# Rational Functions, Equations, and Inequalities

Rational Functions are just a ratio of two polynomials (expression with constants and/or variables), and are typically thought of as having at least one variable in the denominator (which can never be 0).

Note that we talk about how to graph rationals using their asymptotes in the Graphing Rational Functions, including Asymptotes section. Also, since limits exist with Rational Functions and their asymptotes, limits are discussed here in the Limits and Continuity section. Since factoring is so important in algebra, you may want to revisit it first. Remember that we first learned factoring here in the Solving Quadratics by Factoring and Completing the Square section, and more Advanced Factoring can be found here.

## Introducing Rational Expressions

Again, think of a rational expression as a ratio of two polynomials. Here are some examples of expressions that are and are not rational expressions:

## Multiplying, Dividing, and Simplifying Rational Functions

Frequently, rational expressions can be simplified by factoring the numerator, denominator, or both, and crossing out factors. They can be multiplied and divided like regular fractions.

Here are some examples. Note that these look really difficult, but we’re just using a lot of steps of things we already know. That’s the fun of math!  Also, note in the last example, we are dividing rationals, so we flip the second and multiply.

Remember that when you cross out factors, you can cross out from the top and bottom of the same fraction, or top and bottom from different factors that you are multiplying. You can never cross out two things on top, or two things on bottom.

Also remember that at any point in the problem, when variables are in the denominator, we’ll have domain restrictions, since denominators can’t be $0$.

## Finding the Common Denominator

When we add or subtract two or more rationals, we need to find the least common denominator (LCD), just like when we add or subtract regular fractions. If the denominators are the same, we can just add the numerators across, leaving the denominators as they are. We then must be sure we can’t do any further factoring:

$\require{cancel} \displaystyle \frac{2}{{3x}}+\frac{4}{{3x}}=\frac{{(2+4)}}{{3x}}=\frac{{{{{\cancel{6}}}^{2}}}}{{{{{\cancel{3}}}^{1}}x}}=\frac{2}{x};\,\,\,\,x\ne 0$.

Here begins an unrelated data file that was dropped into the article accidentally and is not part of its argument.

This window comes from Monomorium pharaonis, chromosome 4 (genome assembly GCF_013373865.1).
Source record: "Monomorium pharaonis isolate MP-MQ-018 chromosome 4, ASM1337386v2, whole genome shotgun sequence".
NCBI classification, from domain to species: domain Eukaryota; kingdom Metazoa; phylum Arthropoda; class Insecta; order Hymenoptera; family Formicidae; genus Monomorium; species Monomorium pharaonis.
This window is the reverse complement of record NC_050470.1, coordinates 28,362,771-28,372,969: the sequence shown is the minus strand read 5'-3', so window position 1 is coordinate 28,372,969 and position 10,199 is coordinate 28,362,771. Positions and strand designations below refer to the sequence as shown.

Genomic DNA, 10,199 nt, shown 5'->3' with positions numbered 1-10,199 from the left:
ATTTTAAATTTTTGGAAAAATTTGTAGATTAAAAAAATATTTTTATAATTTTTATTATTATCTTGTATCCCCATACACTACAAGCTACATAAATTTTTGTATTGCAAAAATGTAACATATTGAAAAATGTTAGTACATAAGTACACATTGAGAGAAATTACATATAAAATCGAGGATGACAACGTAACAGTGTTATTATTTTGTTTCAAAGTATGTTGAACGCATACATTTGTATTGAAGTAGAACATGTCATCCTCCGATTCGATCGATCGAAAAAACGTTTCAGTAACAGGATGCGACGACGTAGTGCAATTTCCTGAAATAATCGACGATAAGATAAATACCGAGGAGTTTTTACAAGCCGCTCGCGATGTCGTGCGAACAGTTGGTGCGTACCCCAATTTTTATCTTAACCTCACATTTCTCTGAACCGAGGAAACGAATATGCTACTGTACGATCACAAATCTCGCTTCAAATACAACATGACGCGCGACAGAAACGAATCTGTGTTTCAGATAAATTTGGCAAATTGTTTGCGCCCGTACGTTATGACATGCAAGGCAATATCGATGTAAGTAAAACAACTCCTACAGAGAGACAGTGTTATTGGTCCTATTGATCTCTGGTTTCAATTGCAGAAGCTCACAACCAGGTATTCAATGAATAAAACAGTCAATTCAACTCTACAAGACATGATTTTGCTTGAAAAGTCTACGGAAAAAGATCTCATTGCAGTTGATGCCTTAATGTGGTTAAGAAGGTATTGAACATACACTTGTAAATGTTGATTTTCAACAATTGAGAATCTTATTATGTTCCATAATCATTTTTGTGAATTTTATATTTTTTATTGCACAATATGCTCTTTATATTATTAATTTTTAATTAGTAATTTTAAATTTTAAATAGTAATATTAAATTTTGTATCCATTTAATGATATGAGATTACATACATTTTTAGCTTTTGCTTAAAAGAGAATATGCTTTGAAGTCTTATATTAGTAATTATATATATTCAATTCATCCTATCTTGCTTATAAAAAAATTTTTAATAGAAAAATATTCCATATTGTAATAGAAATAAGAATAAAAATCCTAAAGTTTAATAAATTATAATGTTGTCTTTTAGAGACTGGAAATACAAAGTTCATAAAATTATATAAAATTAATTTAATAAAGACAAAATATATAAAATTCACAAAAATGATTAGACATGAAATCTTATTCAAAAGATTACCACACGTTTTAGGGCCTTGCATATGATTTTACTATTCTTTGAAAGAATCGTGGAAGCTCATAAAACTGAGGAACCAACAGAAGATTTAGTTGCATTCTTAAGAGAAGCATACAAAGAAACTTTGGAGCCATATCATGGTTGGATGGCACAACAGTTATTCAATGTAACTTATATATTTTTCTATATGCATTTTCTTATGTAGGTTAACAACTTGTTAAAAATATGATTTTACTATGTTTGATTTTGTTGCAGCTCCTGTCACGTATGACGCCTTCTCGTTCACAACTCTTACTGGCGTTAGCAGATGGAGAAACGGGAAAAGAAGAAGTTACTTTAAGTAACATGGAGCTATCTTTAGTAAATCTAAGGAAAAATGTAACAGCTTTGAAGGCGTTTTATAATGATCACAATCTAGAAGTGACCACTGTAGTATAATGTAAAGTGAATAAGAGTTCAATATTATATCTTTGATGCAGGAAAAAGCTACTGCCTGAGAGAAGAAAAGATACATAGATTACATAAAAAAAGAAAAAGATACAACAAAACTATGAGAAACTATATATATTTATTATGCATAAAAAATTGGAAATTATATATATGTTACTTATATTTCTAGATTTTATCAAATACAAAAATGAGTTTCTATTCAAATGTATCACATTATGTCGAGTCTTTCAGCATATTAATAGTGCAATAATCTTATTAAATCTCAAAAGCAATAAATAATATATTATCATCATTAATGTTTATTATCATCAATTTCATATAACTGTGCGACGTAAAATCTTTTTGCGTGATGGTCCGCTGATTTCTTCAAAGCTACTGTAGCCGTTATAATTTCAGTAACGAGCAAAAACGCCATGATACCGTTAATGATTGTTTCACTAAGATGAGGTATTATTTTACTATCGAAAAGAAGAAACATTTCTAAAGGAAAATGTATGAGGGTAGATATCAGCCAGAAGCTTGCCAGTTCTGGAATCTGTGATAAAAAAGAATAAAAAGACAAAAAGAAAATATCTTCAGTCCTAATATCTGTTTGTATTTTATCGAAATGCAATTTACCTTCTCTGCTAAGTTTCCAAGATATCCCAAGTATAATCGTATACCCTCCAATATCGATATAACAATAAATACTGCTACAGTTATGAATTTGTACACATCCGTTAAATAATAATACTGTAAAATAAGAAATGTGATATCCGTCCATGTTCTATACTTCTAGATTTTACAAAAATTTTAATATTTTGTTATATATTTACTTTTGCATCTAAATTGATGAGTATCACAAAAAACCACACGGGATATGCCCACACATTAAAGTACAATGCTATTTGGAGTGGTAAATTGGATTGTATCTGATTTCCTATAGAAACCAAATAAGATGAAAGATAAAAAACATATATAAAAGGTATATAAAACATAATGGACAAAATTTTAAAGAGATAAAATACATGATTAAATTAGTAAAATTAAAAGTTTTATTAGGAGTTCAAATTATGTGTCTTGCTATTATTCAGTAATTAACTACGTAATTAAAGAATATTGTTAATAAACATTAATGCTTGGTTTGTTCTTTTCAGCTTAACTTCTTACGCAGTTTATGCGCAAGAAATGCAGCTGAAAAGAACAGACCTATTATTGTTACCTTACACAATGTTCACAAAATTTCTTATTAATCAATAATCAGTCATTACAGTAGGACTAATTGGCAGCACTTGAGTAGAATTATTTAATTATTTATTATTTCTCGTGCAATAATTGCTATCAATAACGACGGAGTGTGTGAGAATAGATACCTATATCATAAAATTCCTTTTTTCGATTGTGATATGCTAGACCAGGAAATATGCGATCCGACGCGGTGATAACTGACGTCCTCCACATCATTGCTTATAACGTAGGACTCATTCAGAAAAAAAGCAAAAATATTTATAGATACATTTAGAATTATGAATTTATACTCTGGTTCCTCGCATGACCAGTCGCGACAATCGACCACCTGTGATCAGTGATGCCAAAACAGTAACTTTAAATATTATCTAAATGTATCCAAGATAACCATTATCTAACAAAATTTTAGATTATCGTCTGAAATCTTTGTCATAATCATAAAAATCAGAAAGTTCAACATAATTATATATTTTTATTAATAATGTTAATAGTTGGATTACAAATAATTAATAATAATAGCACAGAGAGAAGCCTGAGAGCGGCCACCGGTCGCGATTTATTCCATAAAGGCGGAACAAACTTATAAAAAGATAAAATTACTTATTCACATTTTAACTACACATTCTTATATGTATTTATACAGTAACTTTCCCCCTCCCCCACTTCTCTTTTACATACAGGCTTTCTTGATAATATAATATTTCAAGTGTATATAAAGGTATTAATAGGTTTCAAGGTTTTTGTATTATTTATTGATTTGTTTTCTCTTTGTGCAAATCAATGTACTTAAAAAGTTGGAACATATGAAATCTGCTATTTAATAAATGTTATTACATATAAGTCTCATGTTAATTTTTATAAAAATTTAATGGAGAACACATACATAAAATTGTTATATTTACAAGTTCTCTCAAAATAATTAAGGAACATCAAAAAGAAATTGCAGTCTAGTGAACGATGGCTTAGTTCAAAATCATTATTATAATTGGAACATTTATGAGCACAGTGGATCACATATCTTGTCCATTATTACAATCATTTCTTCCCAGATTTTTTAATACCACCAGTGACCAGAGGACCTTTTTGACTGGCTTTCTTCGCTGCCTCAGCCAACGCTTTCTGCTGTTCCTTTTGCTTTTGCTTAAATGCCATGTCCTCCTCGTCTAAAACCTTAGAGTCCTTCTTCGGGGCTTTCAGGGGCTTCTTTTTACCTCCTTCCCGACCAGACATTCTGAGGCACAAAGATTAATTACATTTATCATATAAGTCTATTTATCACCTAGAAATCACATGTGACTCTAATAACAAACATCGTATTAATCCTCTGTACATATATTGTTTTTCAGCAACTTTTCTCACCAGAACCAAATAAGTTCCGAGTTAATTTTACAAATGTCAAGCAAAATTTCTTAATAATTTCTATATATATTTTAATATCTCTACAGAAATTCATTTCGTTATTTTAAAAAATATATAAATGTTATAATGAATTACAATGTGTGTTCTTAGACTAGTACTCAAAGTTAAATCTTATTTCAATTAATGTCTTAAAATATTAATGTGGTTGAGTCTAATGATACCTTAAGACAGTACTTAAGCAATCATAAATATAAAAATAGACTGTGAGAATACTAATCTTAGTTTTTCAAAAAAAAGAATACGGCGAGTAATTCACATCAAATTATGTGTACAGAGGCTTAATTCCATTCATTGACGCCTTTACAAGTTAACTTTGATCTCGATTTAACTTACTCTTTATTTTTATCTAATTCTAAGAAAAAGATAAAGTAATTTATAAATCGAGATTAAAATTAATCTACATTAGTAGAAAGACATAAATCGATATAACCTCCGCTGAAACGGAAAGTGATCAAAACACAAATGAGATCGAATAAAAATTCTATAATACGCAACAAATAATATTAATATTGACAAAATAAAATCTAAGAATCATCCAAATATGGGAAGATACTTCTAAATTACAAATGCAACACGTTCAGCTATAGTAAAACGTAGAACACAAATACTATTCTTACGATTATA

Just like with regular fractions, we want to use the factors in the denominators in every fraction, but not repeat them across denominators. When nothing is common, just multiply the factors.

Let’s find the least common denominators for the following denominators (ignore the numerators for now).

## Adding and Subtracting Rationals

Now let’s add and subtract the following rational expressions. Note that one way to look at finding the LCD is to multiply the top by what’s missing in the bottom. For example, in the first example, the LCD is $\left( {x+3} \right)\left( {x+4} \right)$, and we need to multiply the first fraction’s numerator by $\left( {x+4} \right)$, since that’s missing in the denominator.

## Restricted Domains of Rational Functions

As we’ve noticed, since rational functions have variables in denominators, we must make sure that the denominators won’t end up as “0” at any point of solving the problem.

Thus, the domain of $\displaystyle \frac{{x+1}}{{2x(x-2)(x+3)}}$ is $\{x:x\ne -3,0,2\}$. This means if we ever get a solution to an equation that contains rational expressions and has variables in the denominator (which they probably will!), we must make sure that none of our answers would make any denominator in that equation “0. These “answers” that we can’t use are called extraneous solutions. We’ll see this in the first example below.

## Solving Rational Equations

When we solve rational equations, we can multiply both sides of the equations by the least common denominator, or LCD (which is $\displaystyle \frac{{\text{least common denominator}}}{1}$ in fraction form), and not even worry about working with fractions! The denominators will cancel out and we just solve the equation using the numerators. Remember that with quadratics, we need to get everything to one side with 0 on the other side and either factor or use the Quadratic Formula.

Again, think of multiplying the top by what’s missing in the bottom from the LCD.

Notice that sometimes you’ll have to solve literal equations, which just means that you have to solve an equation for a variable, but you’ll have other variables in the answer. The last example shows this.

## Rational Inequalities, including Absolute Values